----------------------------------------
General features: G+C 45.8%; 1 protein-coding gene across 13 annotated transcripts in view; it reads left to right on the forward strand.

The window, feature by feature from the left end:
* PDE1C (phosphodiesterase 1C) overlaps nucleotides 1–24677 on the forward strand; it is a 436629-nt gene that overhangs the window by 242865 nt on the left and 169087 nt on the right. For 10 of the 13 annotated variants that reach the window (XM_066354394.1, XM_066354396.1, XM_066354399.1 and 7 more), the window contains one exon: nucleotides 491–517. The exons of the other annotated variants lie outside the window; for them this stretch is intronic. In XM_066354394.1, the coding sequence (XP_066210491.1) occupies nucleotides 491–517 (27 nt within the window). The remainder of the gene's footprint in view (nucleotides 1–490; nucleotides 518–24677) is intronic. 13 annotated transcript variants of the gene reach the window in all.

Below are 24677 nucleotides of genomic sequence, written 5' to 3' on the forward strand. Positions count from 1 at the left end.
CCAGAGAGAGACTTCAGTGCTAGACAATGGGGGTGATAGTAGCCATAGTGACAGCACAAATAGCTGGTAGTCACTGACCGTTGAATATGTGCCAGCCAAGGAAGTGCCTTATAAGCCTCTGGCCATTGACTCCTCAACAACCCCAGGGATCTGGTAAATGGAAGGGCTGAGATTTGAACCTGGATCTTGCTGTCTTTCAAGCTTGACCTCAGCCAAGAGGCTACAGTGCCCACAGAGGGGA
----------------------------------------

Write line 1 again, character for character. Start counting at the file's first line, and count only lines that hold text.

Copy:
General features: G+C 45.8%; 1 protein-coding gene across 13 annotated transcripts in view; it reads left to right on the forward strand.